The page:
Health psychology

The public health messaging around strategies to reduce obesity are often negative and this has been contentious, particularly among dietitians and nutritionists working in disordered eating. We have a food culture that has restrictive eating embedded within it and this may have adverse consequences for those at risk of disordered eating. Is an increase in disordered eating collateral damage of the anti-obesity juggernaut? A recent systematic review on this question found anti-obesity messages stigmatise large people and reinforce thin ideals. Messages promoting smaller meals were found to be potential triggers for disordered eating. The authors found more research is needed to determine longer term impact.

The National Eating Disorders Collaboration (NEDC) recommend several goals to prevent eating disorders in the community. The first is improving general health, nutrition and psychological wellbeing, such as self-esteem and positive body image. And in children, promoting the adoption of healthy balanced attitudes on body image, eating and weight, and psychoeducation on balanced nutrition and physical activity. It may be argued that a negative, punitive approach to discretionary foods does not meet the criteria for a preventive socio-cultural environment, but rather reinforces a dieting mentality that can be a slippery slope toward disordered eating in the vulnerable.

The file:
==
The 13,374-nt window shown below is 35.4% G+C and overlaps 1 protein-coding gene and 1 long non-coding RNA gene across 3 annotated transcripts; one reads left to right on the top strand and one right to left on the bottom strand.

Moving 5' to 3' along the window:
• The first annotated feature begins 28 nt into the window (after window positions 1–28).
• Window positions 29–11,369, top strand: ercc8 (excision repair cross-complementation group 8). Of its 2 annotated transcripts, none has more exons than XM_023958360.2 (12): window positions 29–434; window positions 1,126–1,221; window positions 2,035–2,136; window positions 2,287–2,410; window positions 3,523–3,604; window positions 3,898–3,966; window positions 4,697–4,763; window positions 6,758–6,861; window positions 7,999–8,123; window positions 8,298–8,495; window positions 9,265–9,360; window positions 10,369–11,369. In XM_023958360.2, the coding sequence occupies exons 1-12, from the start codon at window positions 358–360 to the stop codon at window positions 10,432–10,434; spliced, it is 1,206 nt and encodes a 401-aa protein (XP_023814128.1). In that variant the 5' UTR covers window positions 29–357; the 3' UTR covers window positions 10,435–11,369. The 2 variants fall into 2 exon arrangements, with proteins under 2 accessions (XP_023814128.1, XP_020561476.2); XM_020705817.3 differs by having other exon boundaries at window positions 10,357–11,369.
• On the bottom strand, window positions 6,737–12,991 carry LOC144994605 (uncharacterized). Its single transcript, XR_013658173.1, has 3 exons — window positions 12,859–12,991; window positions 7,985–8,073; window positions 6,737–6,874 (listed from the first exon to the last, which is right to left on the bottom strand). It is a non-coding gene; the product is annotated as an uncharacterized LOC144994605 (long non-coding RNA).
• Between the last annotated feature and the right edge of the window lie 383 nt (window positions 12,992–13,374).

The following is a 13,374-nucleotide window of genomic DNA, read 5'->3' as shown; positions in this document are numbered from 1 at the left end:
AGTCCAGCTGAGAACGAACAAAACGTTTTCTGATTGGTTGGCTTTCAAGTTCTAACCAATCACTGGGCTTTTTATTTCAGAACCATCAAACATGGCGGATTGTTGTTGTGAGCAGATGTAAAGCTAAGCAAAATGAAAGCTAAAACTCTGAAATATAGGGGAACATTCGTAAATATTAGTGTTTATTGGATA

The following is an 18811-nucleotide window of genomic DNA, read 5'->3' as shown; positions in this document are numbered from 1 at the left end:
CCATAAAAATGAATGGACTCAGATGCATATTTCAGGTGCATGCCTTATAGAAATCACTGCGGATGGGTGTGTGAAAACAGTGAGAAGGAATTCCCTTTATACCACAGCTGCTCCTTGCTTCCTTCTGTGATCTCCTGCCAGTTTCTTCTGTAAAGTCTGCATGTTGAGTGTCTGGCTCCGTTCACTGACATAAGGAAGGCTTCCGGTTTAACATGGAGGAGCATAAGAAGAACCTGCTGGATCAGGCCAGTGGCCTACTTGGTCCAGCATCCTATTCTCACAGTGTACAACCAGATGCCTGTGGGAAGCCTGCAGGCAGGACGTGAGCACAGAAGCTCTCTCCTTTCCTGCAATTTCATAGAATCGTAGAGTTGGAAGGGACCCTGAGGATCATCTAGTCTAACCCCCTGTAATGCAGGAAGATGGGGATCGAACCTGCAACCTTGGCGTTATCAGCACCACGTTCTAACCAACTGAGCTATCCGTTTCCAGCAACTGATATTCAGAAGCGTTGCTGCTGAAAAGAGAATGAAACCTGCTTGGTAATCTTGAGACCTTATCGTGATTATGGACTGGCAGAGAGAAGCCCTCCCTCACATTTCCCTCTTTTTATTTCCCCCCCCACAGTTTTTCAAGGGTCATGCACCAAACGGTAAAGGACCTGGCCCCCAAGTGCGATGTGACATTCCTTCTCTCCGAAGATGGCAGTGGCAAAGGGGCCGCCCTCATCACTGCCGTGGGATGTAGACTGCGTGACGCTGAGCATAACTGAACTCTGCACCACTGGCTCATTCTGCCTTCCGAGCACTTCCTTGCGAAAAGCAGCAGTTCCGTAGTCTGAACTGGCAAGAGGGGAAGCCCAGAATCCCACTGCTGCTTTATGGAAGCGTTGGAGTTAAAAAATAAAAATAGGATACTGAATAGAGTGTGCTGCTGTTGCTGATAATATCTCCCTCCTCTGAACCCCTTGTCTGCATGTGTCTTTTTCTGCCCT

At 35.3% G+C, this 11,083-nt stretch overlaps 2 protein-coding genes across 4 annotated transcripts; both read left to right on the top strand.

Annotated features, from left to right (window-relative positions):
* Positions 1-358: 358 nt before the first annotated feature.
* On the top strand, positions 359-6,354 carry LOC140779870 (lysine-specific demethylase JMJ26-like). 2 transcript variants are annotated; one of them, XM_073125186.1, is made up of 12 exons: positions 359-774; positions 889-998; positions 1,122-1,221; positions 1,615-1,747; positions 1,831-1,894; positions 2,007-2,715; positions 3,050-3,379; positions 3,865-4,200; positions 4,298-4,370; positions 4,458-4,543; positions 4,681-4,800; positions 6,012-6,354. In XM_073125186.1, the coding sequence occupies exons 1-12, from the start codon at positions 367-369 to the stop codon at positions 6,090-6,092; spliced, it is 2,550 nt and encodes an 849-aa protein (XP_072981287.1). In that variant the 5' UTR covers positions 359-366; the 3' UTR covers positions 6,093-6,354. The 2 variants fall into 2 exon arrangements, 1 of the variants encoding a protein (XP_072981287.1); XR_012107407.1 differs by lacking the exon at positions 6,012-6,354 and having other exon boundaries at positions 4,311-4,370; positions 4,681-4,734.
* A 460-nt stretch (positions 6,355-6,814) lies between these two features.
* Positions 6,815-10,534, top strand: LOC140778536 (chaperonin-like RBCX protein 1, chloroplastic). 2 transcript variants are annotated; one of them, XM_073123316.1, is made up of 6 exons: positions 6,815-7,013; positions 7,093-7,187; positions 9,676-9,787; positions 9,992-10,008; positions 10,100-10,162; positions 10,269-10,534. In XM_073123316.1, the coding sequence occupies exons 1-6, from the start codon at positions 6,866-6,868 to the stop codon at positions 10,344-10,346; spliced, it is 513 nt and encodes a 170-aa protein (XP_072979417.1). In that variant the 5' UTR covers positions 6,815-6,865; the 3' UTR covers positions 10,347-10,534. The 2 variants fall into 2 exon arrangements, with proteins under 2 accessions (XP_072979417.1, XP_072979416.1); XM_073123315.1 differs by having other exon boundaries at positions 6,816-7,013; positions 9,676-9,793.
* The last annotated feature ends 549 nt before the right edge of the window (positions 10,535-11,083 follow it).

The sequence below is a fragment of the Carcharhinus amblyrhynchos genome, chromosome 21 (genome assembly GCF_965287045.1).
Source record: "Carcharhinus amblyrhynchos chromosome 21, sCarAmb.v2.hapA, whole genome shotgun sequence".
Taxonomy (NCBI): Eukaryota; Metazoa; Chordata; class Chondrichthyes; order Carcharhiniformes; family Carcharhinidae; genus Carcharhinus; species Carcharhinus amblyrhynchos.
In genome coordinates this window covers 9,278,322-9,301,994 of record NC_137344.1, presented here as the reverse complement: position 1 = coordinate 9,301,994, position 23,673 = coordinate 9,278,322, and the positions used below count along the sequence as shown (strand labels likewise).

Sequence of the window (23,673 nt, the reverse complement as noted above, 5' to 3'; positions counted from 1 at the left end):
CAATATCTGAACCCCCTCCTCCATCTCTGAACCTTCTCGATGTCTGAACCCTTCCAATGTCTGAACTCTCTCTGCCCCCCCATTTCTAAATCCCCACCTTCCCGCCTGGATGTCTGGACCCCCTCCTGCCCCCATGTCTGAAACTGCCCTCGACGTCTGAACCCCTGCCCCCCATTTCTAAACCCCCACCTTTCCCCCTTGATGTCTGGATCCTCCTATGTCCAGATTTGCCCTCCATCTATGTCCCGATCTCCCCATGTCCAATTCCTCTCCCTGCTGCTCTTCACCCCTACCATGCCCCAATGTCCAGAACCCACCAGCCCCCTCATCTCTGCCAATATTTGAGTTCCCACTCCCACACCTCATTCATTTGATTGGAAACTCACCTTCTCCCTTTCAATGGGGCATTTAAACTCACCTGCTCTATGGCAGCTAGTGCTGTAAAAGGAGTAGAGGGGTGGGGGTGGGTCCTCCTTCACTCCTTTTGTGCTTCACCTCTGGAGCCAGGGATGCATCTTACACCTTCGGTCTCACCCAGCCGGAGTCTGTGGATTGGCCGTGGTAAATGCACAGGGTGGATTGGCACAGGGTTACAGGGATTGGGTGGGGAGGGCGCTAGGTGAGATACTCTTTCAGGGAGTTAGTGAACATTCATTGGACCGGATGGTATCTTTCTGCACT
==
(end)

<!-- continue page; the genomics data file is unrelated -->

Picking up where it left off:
While a food environment that prevents obesity may be seen as different to that which prevents eating disorders, Sonneville and Rodgers suggest there is common ground. They say food policies that emphasise health should be paramount. Food industry could assist by reducing hyper-palatable nutrient-poor processed foods, avoiding overly large portions and “diet” foods because they can encourage preoccupation with weight and shape, dietary restriction, binge-eating behaviors, and cravings.

However, there are points of contention between obesity prevention and eating disorder prevention efforts. Firstly, health authorities use weight (and obesity) as the primary indicator of population health status which further stigmatises people in larger bodies and ignores a wholistic approach to health. Secondly, obesity prevention policy approaches often focus on demonising specific “bad” foods such as sweetened beverages and fast food and this is inconsistent with the principals of moderation and trusting internal hunger, taste and fullness cues. Often, obesity prevention advocates say there are bad foods, whereas eating disorders prevention advocates say there aren’t any “good” or “bad foods”. The debate continues.


Looking at the public health nutrition evidence, the consumer mindset and mood, and health psychology principles, it appears prudent to promote positive nutrition messages – what foods to eat more of - to achieve gains in population eating patterns. Food and nutrition messages focussed on the goal of vitality and wellbeing rather than weight support better mental health outcomes.